North Carolina bedbugs
In the latest sign that bedbugs are making a big comeback, officials at Catawba College in Salisbury closed nearly half of the school’s dormitories on Wednesday so exterminators could attack a growing infestation.
Nearly wiped out four decades ago, the parasitic pests are again infesting homes and businesses across the Carolinas and the rest of the country, exterminators and health experts say.
“The problem is much more widespread than people realize,” said Andrew Rogers, bedbug treatment manager for Indian Trail-based Killingsworth Environmental.
“A few years ago, exterminators’ biggest business was termites. In a few years, it will be bedbugs.”
In 2006, Rogers’ company had no service calls for bedbugs. On Wednesday, Rogers was in Asheville, doing battle with the bugs – the company’s 198th call this year.
While exterminators spent eight hours Wednesday in about a half-dozen residence halls at Catawba College, their counterparts in Winston-Salem were doing the same thing at Wake Forest University. Officials at both schools say students returning to campus probably brought the bugs with them.
And it’s not just a Carolinas problem.
In recent weeks, bedbugs have become a national story, with infestations reported in government offices across the United States, including IRS buildings in Philadelphia and outside Cincinnati.
“While bedbugs were nearly eradicated in the United States, they continued to exist elsewhere in the world,” said Jung Kim, bedbug specialist with the N.C. Division of Environmental Health in Raleigh. “The increase in international travel has brought the bugs back to the United States.”
In addition, bedbugs lost their mortal enemy about 40 years ago. Exterminators used DDT in the 1950s and 1960s against the bugs, but the EPA outlawed DDT use because it is a cancer-causing agent.
Bedbugs don’t spread diseases, but their bite causes itching and scabs. Infections sometimes result from scratching the bite marks.
Bedbugs are spread by luggage and clothing. Kim said they can be found anywhere in the house but prefer to hide in bedding.
“They’ll bite pets, but they prefer humans,” he said.
They leave a telltale trail of fecal material, but Kim said most people attribute the bites and black specks to other causes.
‘Trying to be proactive’
In Salisbury, Catawba College students who live in Abernethy Village were told to leave their dormitory rooms Wednesday morning and take all their clothing and bedding to be washed. About 120 of the school’s 1,000 students were affected. They were to be allowed back in the rooms Wednesday night.
“We are trying to be proactive,” said Tonia Black-Gold, spokeswoman for Catawba College. “We initially had four complaints, but the number has grown this week.”
Catawba officials said they received a few complaints last week and increased pest management control efforts. But they said the problem grew rapidly.
“More residents complained, and the exterminators found evidence of bedbugs in the common spaces of the residence halls,” Black-Gold said. “After several dozen cases, we decided to treat comprehensively all of the residence halls where we had reports.”
Students were told to wash clothes, bedding and towels. Pest management experts say it takes water of 120 degrees or hotter to kill the bugs.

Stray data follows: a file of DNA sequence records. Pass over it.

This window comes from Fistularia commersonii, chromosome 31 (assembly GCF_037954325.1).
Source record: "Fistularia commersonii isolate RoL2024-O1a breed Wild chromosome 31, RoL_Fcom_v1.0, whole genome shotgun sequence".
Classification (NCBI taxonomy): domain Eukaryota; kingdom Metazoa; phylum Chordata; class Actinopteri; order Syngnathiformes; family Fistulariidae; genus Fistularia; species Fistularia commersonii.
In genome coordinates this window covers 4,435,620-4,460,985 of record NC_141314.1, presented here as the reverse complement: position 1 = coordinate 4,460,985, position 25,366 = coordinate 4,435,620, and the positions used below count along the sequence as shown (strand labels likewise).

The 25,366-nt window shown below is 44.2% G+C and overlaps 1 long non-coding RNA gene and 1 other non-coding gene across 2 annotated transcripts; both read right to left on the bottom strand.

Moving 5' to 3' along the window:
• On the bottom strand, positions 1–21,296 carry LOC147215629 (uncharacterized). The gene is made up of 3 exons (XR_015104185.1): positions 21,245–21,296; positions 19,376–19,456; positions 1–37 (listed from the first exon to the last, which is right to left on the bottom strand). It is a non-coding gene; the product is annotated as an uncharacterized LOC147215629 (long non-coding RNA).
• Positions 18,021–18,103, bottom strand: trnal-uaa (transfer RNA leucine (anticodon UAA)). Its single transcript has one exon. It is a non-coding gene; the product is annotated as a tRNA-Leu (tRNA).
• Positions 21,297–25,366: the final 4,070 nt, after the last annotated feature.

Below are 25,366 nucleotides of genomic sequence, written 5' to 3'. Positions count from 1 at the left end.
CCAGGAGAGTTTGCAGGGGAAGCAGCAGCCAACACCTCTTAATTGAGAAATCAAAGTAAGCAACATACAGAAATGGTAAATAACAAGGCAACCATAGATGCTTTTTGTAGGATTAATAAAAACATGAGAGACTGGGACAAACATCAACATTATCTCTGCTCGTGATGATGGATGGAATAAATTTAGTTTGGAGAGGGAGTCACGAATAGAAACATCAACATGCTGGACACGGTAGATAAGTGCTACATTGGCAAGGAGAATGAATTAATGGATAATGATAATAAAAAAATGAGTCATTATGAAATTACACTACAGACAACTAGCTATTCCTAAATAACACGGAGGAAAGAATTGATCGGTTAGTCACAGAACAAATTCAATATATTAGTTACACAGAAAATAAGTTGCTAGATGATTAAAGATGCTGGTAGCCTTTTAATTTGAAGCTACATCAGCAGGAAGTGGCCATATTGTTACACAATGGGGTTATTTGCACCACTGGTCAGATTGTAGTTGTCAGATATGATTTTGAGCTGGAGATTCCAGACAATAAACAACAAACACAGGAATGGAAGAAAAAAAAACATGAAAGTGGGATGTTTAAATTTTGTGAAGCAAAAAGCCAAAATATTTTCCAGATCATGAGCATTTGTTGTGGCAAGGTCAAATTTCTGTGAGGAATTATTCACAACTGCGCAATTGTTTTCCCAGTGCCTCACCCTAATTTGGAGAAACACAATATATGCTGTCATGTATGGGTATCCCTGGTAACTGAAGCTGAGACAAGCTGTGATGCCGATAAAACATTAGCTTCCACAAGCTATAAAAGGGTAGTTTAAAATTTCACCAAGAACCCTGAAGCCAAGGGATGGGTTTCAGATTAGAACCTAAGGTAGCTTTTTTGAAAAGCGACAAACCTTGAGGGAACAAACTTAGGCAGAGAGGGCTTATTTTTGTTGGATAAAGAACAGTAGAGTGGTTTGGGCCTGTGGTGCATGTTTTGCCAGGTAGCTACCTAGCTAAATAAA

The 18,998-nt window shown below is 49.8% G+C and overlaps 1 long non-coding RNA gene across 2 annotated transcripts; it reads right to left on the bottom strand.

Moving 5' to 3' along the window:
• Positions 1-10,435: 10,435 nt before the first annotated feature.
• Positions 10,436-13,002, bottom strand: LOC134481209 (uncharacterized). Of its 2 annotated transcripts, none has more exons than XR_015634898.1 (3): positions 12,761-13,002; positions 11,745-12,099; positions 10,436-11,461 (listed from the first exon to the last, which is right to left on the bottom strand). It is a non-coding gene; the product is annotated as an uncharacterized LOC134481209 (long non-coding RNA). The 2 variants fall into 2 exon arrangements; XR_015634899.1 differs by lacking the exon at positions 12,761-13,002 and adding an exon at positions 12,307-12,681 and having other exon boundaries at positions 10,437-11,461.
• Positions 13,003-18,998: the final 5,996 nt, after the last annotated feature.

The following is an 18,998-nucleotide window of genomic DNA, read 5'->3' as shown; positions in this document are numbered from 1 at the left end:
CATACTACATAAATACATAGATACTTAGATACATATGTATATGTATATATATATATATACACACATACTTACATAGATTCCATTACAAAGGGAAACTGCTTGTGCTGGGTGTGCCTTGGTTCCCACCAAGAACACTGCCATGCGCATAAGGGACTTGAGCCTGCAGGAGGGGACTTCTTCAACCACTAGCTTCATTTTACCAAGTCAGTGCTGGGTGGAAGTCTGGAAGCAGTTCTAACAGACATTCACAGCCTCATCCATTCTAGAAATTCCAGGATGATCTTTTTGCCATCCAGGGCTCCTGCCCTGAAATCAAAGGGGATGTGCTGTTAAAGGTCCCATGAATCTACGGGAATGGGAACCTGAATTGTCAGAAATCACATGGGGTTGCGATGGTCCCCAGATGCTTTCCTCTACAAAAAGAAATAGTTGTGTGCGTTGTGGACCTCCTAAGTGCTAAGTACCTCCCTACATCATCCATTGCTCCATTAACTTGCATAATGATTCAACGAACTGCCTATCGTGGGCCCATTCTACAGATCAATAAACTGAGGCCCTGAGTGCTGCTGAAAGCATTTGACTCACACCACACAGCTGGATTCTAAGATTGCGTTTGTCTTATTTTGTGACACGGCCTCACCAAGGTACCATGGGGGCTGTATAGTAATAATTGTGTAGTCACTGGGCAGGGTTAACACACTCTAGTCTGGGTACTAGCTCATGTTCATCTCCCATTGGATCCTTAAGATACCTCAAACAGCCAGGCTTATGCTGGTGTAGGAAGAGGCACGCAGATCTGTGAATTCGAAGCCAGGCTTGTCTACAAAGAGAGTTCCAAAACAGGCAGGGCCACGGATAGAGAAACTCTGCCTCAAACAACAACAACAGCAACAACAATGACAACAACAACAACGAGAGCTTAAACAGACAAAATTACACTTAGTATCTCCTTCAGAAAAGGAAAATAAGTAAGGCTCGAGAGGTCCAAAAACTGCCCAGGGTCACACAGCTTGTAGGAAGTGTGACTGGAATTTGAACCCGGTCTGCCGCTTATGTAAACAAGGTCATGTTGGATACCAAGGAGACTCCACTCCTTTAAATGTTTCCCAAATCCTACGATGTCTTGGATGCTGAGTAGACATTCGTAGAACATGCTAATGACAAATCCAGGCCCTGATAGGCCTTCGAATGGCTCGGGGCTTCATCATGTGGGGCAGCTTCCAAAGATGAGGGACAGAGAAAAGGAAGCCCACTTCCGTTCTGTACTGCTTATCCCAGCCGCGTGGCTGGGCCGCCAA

Wake Forest officials this week hired a second pest control company after bedbug reports increased. University officials said they began receiving complaints from students when classes started in August. Those problems spread from the south side of campus to the north side in recent days.
Officials at two area schools, UNC Charlotte and Wingate University, said Wednesday they had not received reports of bedbug problems. But both schools said they are watching and waiting.
In homes and hotels
It’s not just a problem on campuses.
“We are called to get rid of bedbugs at a lot of hotels in the Charlotte area – the two-star hotels and the four-star hotels,” Rogers said. “The quality of the hotel doesn’t make any difference.”
They’re being found in Charlotte-area homes, too.
Augie Vizcarrondo, who lives in west Charlotte near the airport, bought his house four years ago and tries to keep it “spotless.” He was horrified to discover bedbugs in a guest bedroom last month.
“On the outer layer sheet I saw spots of blood, like someone was poked or something,” said Vizcarrondo, 52. He looked closer and found bugs.
“When I saw that, I got crazy. I didn’t know what to do.”
He fumigated his house with a kit from Wal-Mart and bought a vinyl mattress cover. He threw away all the bedding from that room. He hasn’t seen bedbugs since, but still feels violated.
“It’s an ugly feeling to know they were in your house,” he said.
Vizcarrondo submitted his experience through the Carolinas Public Insight Network, an Observer reader engagement project.
Inconvenient and expensive
For Catawba students, Wednesday’s battle with the bedbugs was inconvenient and expensive, but college officials promised to help.
“It’s kind of chaotic,” student Holly Steen told WCNC-TV, the Observer’s news partner. “It makes it kind of hard to function, with classes and everything.”
College officials said they are working with faculty members to be lenient with students because many of them have papers, exams and other assignments due in the next few days.
“The college is also providing funds for students to treat their fabric with high heat in dryers at area Laundromats,” Black-Gold said. Observer staff writer Ely Portillo and WCNC-TV contributed.
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